The government must guarantee that all care workers are paid “at least” the real living wage, Labour’s deputy leader Angela Rayner has urged.
Rayner, who was a previously home care worker and represented social care workers as a shop steward and trade union official, said it was “unconscionable” that the average wage for a care worker is just £8.10 an hour, while half don’t earn the real living wage.
She attacked the government for “empty gestures” that “don’t pay the rent or put the food on the table”.
The grilling comes after Boris Johnson failed to answer when asked by Rayner how much a care worker earns per hour during her debut at Prime Minister’s Questions (pictured).
Labour has demanded that the Prime Minister publish his promised plan to fix the crisis in social care and that plan must guarantee that all social workers are paid at least the real living wage, set by the Living Wage Foundation as £9.30 an hour across the UK, rising to £10.75 in London.
Writing before Labour’s online-only annual conference over the weekend, she said: “On his first day in office the Prime Minister promised to fix the crisis in social care with a plan he said he had already prepared. Now it turns out that it won’t be published until next year.
“He must publish his plan to fix the crisis in social care without any more delays, and that plan must guarantee all care workers are paid at least the real living wage.
Rayner challenged Johnson to follow lockdown “warm words” with meaningful change for the sector.
“It was a moral outrage before this pandemic that the average wage for a care worker is a little over £8 an hour and half don’t even earn the real living wage, but now it is unconscionable,” she said.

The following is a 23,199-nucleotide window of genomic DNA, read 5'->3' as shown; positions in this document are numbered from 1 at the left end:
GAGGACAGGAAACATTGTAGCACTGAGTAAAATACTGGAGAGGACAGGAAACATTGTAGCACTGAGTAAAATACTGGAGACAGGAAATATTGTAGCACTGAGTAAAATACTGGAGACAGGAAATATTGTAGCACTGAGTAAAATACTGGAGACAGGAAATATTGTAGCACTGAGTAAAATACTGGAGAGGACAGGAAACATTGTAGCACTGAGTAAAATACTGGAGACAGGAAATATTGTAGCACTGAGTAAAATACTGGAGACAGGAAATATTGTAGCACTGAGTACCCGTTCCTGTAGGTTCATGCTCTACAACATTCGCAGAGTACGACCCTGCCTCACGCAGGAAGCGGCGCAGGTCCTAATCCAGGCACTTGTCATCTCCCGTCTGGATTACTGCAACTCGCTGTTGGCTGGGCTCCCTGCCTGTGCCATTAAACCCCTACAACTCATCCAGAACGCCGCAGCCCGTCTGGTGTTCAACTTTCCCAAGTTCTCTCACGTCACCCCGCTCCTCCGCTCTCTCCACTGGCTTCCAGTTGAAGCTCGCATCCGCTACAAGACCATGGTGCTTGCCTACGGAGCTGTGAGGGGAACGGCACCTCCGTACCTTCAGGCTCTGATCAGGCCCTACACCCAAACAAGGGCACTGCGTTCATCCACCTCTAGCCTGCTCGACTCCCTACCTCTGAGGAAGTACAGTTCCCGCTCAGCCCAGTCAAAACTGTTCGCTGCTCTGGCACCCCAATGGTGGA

“The Prime Minister and government Ministers have fallen over themselves to clap for our carers and offer them warm words, but applause and empty gestures don’t pay the rent or put the food on the table.
“We can’t clap our key workers and then abandon them. We can’t go back to business as usual, where the very same people who have helped to get our country through this crisis are still underpaid and undervalued.
“After all their sacrifice and bravery, the very least that our care workers deserve is a pay rise.”
The UKHCA has previously warned that costs incurred by home care providers due to the coronavirus pandemic equate to an extra £3.95 per hour of home care delivered, but many councils are failing to pay care providers enough to even cover the rise of the National Living Wage that came into effect on April 1.
Key drivers of rising costs related to COVID-19 are PPE and staffing – sick pay and over time – with extra costs including transport, training, remote working and IT being “collectively significant”.